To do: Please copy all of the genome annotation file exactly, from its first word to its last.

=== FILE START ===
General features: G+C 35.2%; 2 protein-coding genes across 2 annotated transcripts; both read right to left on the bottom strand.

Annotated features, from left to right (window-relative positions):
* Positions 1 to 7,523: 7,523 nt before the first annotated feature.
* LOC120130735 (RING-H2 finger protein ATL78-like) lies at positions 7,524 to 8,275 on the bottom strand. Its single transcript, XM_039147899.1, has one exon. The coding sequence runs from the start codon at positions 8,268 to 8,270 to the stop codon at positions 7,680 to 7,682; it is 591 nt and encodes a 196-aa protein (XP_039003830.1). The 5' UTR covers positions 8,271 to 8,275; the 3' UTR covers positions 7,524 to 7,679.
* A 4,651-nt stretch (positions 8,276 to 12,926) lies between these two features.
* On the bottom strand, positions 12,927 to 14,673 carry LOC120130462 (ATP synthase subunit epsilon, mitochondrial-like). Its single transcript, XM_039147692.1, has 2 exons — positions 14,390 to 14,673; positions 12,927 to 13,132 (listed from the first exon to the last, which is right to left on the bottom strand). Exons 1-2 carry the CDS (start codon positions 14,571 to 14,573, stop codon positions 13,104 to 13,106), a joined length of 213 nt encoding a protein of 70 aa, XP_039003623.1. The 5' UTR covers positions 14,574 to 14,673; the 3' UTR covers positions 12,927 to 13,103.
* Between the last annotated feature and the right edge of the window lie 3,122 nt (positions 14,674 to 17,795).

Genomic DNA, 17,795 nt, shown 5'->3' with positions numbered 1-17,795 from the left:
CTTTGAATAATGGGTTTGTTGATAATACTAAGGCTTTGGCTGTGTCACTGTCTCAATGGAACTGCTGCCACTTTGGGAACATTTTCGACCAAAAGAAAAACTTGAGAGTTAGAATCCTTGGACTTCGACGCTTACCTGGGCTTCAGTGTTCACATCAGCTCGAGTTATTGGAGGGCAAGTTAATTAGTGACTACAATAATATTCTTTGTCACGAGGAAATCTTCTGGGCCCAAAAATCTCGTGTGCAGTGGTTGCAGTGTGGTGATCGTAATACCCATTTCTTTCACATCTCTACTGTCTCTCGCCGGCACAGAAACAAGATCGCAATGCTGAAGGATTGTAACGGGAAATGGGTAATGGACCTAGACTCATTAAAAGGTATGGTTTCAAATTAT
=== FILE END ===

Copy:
General features: G+C 35.2%; 2 protein-coding genes across 2 annotated transcripts; both read right to left on the bottom strand.

Annotated features, from left to right (window-relative positions):
* Positions 1 to 7,523: 7,523 nt before the first annotated feature.
* LOC120130735 (RING-H2 finger protein ATL78-like) lies at positions 7,524 to 8,275 on the bottom strand. Its single transcript, XM_039147899.1, has one exon. The coding sequence runs from the start codon at positions 8,268 to 8,270 to the stop codon at positions 7,680 to 7,682; it is 591 nt and encodes a 196-aa protein (XP_039003830.1). The 5' UTR covers positions 8,271 to 8,275; the 3' UTR covers positions 7,524 to 7,679.
* A 4,651-nt stretch (positions 8,276 to 12,926) lies between these two features.
* On the bottom strand, positions 12,927 to 14,673 carry LOC120130462 (ATP synthase subunit epsilon, mitochondrial-like). Its single transcript, XM_039147692.1, has 2 exons — positions 14,390 to 14,673; positions 12,927 to 13,132 (listed from the first exon to the last, which is right to left on the bottom strand). Exons 1-2 carry the CDS (start codon positions 14,571 to 14,573, stop codon positions 13,104 to 13,106), a joined length of 213 nt encoding a protein of 70 aa, XP_039003623.1. The 5' UTR covers positions 14,574 to 14,673; the 3' UTR covers positions 12,927 to 13,103.
* Between the last annotated feature and the right edge of the window lie 3,122 nt (positions 14,674 to 17,795).

Genomic DNA, 17,795 nt, shown 5'->3' with positions numbered 1-17,795 from the left:
CTTTGAATAATGGGTTTGTTGATAATACTAAGGCTTTGGCTGTGTCACTGTCTCAATGGAACTGCTGCCACTTTGGGAACATTTTCGACCAAAAGAAAAACTTGAGAGTTAGAATCCTTGGACTTCGACGCTTACCTGGGCTTCAGTGTTCACATCAGCTCGAGTTATTGGAGGGCAAGTTAATTAGTGACTACAATAATATTCTTTGTCACGAGGAAATCTTCTGGGCCCAAAAATCTCGTGTGCAGTGGTTGCAGTGTGGTGATCGTAATACCCATTTCTTTCACATCTCTACTGTCTCTCGCCGGCACAGAAACAAGATCGCAATGCTGAAGGATTGTAACGGGAAATGGGTAATGGACCTAGACTCATTAAAAGGTATGGTTTCAAATTAT